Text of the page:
Baseball is an American ball games related to softball between two teams, usually composed of nine players each. A battle is progressing at the teams take turns being "inside" and "out". From inside the team, a player ( batsman ) attempt to strike a ball that one of the away team players ( pitcher ) throws. The ball is leather upholstery and hard with a core of cork and rubber , and the batter has a cylindrical træbat (or aluminiumsbat in the youth ranks) as he tries to hit it with.I don't know exactly how "inde" and "ude" are used in Denmark in sports terms, but I love the idea of teams being "inside" and "out".
Then there are the different worldviews that become obvious through translation. As you might guess, the French entry gives a great example of this:
The baseball is a team sport derived from the same roots as the cricket . It is played with bats to hit a ball thrown, and gloves to catch the ball.The origins of baseball are controversial, but it is indisputable that the first modern rules (the " Knickerbocker Rules ") were codified in 1845 . The European roots of the game, long neglected by U.S. authorities to make baseball America's game, known long ago by American historians of the sport. The recent highlighting of a description of a game played in 1755 in Surrey ( England ) in this direction.Leave it to France to point out how the "European roots" have been long known to "American historians of the sport".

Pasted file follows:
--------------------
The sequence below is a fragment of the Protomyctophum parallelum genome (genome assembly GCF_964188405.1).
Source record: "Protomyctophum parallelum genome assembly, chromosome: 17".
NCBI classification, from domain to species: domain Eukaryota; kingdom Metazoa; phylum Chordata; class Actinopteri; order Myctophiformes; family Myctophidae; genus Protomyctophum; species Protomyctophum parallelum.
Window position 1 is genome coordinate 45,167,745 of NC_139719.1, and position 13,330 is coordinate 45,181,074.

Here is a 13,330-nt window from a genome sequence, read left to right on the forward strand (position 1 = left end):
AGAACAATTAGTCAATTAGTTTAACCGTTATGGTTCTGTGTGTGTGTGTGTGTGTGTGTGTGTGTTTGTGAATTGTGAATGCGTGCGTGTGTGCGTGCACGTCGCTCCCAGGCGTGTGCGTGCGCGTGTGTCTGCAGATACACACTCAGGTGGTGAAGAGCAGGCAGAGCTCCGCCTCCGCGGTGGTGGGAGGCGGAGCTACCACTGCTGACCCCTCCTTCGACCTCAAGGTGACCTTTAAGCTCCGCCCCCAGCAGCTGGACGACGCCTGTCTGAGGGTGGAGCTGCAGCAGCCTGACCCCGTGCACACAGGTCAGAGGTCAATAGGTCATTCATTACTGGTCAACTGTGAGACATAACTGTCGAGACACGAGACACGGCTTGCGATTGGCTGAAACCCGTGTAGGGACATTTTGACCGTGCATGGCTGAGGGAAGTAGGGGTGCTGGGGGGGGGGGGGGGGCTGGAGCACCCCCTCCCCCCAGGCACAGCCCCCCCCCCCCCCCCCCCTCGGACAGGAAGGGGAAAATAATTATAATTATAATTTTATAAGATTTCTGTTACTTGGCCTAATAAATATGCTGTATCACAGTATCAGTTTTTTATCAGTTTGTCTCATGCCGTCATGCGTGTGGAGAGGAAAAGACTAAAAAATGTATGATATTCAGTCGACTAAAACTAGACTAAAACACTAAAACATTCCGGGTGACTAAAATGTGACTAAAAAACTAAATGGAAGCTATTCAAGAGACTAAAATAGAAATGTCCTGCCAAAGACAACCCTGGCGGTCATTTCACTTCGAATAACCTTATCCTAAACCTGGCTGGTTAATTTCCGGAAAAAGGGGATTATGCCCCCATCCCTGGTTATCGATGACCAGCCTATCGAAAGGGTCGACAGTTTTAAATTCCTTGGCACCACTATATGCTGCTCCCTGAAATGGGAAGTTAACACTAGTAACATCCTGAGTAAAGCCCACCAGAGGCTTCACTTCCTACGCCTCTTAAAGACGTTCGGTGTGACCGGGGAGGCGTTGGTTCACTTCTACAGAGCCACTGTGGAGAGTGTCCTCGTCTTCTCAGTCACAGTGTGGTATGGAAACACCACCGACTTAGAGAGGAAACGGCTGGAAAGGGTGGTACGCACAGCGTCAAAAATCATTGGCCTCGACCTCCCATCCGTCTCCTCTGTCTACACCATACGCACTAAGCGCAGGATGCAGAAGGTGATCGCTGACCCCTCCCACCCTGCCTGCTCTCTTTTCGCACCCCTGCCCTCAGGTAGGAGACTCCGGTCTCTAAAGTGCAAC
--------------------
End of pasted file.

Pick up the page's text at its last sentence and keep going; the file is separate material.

With ninety other translations available, we could stay here forever looking at how baseball is viewed around the world. Instead, I'll leave you with one final link: the Farsi entry is fantastic thanks to its inclusion of a photo of "Rygly Field" and a photo of Alexander Cartwright in some sort of fantastic fireman's helmet. While not perfect, Wikipedia certainly has some uses.